Innospection

Aberdeen, Scotland-based Innospection specializes in electromagnetic inspection technologies for its NDT solutions, specifically the Magnetic Eddy Current (MEC) technique.

Standard Eddy Current is only sensitive at the surface of the metallic material. “Modification to the standard Eddy current enables the deeper inspection of the metallic structures,” says Andreas Boenisch, managing director at Innospection. “Defect detection using the MEC technique is achieved by superimposing direct current magnetization with an Eddy current field i.e. an Eddy Current coil is used on the ferromagnetic material while the section of the ferritic steel component is magnetized at the same time.” With this technique, internal defects such as corrosion, pitting and cracks can be detected from the external surface.

The MEC technique can be used on caissons with an outer diameter of 10-42in, wall thickness up to 25.4mm and coating thickness up to 15mm, Boenisch says. This method requires only the removal of heavy marine growth prior to the inspection and can also be used in conjunction with other advanced inspection techniques such as ultrasonic testing.

AISUS Offshore

AISUS Offshore, also based in Aberdeen, specializes in remotely deployed visual and ultrasonic inspections. For the company, the high-pressure cleaning goes hand in hand with the ultrasonic inspection method because the data obtained from the ultrasonic is more accurate when the marine debris is removed.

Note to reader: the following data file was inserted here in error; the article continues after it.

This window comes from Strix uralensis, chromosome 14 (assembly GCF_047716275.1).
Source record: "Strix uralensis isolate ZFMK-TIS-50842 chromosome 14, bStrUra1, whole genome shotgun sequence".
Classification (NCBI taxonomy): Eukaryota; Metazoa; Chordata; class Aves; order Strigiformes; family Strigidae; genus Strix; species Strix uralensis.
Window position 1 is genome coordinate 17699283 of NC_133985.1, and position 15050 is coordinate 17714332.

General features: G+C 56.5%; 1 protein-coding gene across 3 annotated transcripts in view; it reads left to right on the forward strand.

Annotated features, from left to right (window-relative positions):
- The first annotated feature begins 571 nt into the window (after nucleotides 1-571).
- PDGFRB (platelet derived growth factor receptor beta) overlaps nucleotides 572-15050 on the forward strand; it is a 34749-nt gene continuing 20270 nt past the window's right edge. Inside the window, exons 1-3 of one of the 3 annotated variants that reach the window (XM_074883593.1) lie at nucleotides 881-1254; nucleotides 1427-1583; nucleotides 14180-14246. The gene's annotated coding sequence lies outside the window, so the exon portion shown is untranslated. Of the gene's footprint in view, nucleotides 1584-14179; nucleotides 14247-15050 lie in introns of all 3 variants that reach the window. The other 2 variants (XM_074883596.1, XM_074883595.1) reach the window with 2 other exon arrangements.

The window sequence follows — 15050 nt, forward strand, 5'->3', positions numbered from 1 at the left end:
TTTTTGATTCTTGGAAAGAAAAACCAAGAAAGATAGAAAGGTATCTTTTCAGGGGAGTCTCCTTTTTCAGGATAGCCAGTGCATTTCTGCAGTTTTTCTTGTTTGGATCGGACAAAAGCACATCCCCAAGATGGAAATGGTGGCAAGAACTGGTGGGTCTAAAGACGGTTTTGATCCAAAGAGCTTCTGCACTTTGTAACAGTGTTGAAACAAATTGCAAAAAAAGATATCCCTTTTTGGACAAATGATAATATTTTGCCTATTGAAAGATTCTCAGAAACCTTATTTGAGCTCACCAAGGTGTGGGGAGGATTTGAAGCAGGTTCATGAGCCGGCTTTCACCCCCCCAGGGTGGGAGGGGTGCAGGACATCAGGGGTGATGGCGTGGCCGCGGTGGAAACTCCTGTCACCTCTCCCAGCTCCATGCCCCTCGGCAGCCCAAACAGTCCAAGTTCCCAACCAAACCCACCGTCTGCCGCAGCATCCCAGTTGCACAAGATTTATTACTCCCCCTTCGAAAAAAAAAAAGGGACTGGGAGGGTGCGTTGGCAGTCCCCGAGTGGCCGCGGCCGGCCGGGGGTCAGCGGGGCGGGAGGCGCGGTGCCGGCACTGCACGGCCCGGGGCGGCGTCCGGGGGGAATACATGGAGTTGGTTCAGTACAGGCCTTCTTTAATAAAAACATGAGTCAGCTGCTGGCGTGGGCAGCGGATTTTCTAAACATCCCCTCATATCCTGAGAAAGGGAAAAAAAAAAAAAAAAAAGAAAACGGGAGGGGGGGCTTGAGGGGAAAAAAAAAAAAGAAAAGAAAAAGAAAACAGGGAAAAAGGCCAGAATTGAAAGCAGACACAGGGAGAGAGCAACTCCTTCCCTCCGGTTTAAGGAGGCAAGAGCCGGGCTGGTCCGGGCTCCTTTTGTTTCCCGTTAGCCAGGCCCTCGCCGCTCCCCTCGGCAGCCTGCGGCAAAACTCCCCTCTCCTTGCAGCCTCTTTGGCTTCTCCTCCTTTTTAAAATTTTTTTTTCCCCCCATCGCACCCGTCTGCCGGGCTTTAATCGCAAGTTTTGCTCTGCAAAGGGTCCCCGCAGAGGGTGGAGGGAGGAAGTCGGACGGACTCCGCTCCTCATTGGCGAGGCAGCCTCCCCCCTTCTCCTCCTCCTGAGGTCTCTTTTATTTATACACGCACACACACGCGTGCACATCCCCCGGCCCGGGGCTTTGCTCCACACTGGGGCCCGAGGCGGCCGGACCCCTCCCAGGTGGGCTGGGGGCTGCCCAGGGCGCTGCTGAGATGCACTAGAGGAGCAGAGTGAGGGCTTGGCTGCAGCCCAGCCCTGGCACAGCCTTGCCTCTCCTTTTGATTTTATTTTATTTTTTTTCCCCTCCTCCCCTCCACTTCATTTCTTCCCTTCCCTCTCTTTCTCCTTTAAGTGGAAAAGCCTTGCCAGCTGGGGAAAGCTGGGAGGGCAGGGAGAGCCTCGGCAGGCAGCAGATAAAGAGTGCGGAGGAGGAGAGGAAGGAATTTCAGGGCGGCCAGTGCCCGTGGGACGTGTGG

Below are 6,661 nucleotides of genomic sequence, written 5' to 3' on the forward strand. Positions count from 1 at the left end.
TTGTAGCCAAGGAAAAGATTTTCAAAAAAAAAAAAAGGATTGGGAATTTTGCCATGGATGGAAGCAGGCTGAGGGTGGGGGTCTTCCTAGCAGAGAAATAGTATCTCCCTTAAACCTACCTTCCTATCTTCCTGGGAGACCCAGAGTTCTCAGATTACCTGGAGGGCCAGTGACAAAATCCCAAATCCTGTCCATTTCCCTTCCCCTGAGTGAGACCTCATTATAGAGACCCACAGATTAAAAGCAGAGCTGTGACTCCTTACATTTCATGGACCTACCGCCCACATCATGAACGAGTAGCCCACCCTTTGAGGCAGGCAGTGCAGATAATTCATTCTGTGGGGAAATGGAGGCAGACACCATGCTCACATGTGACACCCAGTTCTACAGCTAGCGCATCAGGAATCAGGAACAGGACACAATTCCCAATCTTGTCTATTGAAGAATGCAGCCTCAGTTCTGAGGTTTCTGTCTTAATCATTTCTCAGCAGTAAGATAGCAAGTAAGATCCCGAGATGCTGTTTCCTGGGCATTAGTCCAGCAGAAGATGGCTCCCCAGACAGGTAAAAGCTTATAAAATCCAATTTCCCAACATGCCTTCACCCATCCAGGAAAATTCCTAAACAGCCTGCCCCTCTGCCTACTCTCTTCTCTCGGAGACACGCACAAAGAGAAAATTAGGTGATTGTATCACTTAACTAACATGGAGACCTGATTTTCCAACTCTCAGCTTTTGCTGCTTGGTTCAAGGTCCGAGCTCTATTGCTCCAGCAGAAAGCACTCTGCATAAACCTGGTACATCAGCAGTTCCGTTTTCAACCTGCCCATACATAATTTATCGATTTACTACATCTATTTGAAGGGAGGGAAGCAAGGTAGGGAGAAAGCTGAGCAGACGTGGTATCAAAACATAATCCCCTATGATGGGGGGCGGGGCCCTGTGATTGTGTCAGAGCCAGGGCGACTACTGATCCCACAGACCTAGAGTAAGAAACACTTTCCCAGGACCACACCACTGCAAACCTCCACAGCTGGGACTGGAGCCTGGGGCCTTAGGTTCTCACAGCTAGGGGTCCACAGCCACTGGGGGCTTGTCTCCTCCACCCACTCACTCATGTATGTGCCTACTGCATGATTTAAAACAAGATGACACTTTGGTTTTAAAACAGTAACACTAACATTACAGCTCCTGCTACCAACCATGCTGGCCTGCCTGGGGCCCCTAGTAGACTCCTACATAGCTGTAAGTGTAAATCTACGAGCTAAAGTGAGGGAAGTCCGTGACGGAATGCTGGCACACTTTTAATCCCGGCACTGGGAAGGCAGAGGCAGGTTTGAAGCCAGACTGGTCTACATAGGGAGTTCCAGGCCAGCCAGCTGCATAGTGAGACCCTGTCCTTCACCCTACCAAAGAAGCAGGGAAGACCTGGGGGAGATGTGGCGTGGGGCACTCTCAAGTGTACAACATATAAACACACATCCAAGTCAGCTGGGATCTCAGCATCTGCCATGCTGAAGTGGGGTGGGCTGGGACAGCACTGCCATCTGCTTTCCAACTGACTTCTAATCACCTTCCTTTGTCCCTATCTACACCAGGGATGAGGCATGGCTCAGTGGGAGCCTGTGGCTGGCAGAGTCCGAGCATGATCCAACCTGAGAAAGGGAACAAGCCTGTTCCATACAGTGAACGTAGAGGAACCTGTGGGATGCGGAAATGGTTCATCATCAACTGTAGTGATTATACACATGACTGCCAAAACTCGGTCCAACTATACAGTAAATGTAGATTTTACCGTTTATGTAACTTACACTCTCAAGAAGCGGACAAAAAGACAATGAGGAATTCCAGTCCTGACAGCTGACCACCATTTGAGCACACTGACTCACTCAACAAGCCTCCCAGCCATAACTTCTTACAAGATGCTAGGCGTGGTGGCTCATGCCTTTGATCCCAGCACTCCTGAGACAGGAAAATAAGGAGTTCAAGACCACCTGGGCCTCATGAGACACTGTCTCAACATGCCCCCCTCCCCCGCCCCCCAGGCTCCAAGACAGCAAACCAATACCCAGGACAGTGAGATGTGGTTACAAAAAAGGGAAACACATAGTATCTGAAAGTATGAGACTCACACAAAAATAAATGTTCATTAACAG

“We use a zone 2 diesel driven high-pressured water jetting unit to remove all scale, marine growth and loose debris from the caisson interior,” says Stuart Lawson, managing director, AISUS Offshore. “The cleaning apparatus can operate at pressures between 6000-10,000 psi.”

The visual inspection method uses a remotely deployed camera that scans the internal walls. The camera is backed up with LED lights and lasers that looks for degradation, blockages, internal diameter changes, wall loss defects, corrosion, scale and any other anomalies identified during the inspection.

Conclusion

Caisson inspections are important for maintaining the integrity and safety of the rig. The inspection process has always posed a challenge because of hard to reach places that limit or hinder obtaining accurate data. The industry has developed many techniques to address these challenges both for internal and external topside and subsea inspection from visual inspection, 3D laser scanning, ultrasonic corrosion scanning, and electromagnetic currents. Often running one or more of these techniques increases the accuracy of the data obtained. As technology improves in these fields, so does the quality of data, and the ability to make decisions on how best to improve the life of offshore assets.